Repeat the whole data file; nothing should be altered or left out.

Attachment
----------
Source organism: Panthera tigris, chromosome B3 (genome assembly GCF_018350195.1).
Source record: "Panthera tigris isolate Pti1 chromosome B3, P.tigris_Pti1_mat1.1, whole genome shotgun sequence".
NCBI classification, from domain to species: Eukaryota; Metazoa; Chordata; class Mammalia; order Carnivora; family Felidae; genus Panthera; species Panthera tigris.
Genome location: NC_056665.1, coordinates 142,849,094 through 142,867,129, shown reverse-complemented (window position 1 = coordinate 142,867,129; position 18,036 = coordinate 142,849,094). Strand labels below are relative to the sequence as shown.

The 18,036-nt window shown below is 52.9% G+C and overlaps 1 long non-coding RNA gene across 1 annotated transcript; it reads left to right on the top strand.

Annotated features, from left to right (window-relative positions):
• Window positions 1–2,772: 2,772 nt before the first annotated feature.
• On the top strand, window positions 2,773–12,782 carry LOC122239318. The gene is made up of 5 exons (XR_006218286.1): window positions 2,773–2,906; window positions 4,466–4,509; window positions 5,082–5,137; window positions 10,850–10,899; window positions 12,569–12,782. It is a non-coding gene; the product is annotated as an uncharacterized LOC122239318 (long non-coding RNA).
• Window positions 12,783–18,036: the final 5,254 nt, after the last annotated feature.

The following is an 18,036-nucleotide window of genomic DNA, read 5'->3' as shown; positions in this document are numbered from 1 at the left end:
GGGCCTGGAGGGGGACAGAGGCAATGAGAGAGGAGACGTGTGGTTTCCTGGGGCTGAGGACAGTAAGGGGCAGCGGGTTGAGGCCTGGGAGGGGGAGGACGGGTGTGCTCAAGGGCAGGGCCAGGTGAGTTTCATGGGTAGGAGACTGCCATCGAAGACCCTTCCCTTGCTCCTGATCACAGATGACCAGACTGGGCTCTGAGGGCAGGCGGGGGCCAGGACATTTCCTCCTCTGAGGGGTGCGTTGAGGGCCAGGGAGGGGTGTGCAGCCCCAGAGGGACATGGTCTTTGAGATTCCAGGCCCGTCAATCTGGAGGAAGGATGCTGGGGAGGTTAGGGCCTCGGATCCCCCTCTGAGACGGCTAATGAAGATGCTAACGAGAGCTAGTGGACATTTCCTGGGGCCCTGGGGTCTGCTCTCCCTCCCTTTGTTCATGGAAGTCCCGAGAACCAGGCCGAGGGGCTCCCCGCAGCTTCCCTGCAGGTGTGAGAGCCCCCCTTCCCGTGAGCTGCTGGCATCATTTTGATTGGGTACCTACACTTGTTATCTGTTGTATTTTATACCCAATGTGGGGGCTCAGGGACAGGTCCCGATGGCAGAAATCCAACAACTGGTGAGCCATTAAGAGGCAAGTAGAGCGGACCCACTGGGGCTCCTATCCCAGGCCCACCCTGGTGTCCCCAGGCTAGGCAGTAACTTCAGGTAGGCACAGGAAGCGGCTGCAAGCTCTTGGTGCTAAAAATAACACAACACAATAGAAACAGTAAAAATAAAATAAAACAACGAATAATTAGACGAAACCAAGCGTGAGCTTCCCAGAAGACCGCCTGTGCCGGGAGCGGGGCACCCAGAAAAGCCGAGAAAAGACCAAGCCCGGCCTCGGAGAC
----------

Source organism: Panthera tigris, chromosome B3 (genome assembly GCF_018350195.1).
Source record: "Panthera tigris isolate Pti1 chromosome B3, P.tigris_Pti1_mat1.1, whole genome shotgun sequence".
NCBI classification, from domain to species: Eukaryota; Metazoa; Chordata; class Mammalia; order Carnivora; family Felidae; genus Panthera; species Panthera tigris.
Genome location: NC_056665.1, coordinates 142,849,094 through 142,867,129, shown reverse-complemented (window position 1 = coordinate 142,867,129; position 18,036 = coordinate 142,849,094). Strand labels below are relative to the sequence as shown.

The 18,036-nt window shown below is 52.9% G+C and overlaps 1 long non-coding RNA gene across 1 annotated transcript; it reads left to right on the top strand.

Annotated features, from left to right (window-relative positions):
• Window positions 1–2,772: 2,772 nt before the first annotated feature.
• On the top strand, window positions 2,773–12,782 carry LOC122239318. The gene is made up of 5 exons (XR_006218286.1): window positions 2,773–2,906; window positions 4,466–4,509; window positions 5,082–5,137; window positions 10,850–10,899; window positions 12,569–12,782. It is a non-coding gene; the product is annotated as an uncharacterized LOC122239318 (long non-coding RNA).
• Window positions 12,783–18,036: the final 5,254 nt, after the last annotated feature.

The following is an 18,036-nucleotide window of genomic DNA, read 5'->3' as shown; positions in this document are numbered from 1 at the left end:
GGGCCTGGAGGGGGACAGAGGCAATGAGAGAGGAGACGTGTGGTTTCCTGGGGCTGAGGACAGTAAGGGGCAGCGGGTTGAGGCCTGGGAGGGGGAGGACGGGTGTGCTCAAGGGCAGGGCCAGGTGAGTTTCATGGGTAGGAGACTGCCATCGAAGACCCTTCCCTTGCTCCTGATCACAGATGACCAGACTGGGCTCTGAGGGCAGGCGGGGGCCAGGACATTTCCTCCTCTGAGGGGTGCGTTGAGGGCCAGGGAGGGGTGTGCAGCCCCAGAGGGACATGGTCTTTGAGATTCCAGGCCCGTCAATCTGGAGGAAGGATGCTGGGGAGGTTAGGGCCTCGGATCCCCCTCTGAGACGGCTAATGAAGATGCTAACGAGAGCTAGTGGACATTTCCTGGGGCCCTGGGGTCTGCTCTCCCTCCCTTTGTTCATGGAAGTCCCGAGAACCAGGCCGAGGGGCTCCCCGCAGCTTCCCTGCAGGTGTGAGAGCCCCCCTTCCCGTGAGCTGCTGGCATCATTTTGATTGGGTACCTACACTTGTTATCTGTTGTATTTTATACCCAATGTGGGGGCTCAGGGACAGGTCCCGATGGCAGAAATCCAACAACTGGTGAGCCATTAAGAGGCAAGTAGAGCGGACCCACTGGGGCTCCTATCCCAGGCCCACCCTGGTGTCCCCAGGCTAGGCAGTAACTTCAGGTAGGCACAGGAAGCGGCTGCAAGCTCTTGGTGCTAAAAATAACACAACACAATAGAAACAGTAAAAATAAAATAAAACAACGAATAATTAGACGAAACCAAGCGTGAGCTTCCCAGAAGACCGCCTGTGCCGGGAGCGGGGCACCCAGAAAAGCCGAGAAAAGACCAAGCCCGGCCTCGGAGAC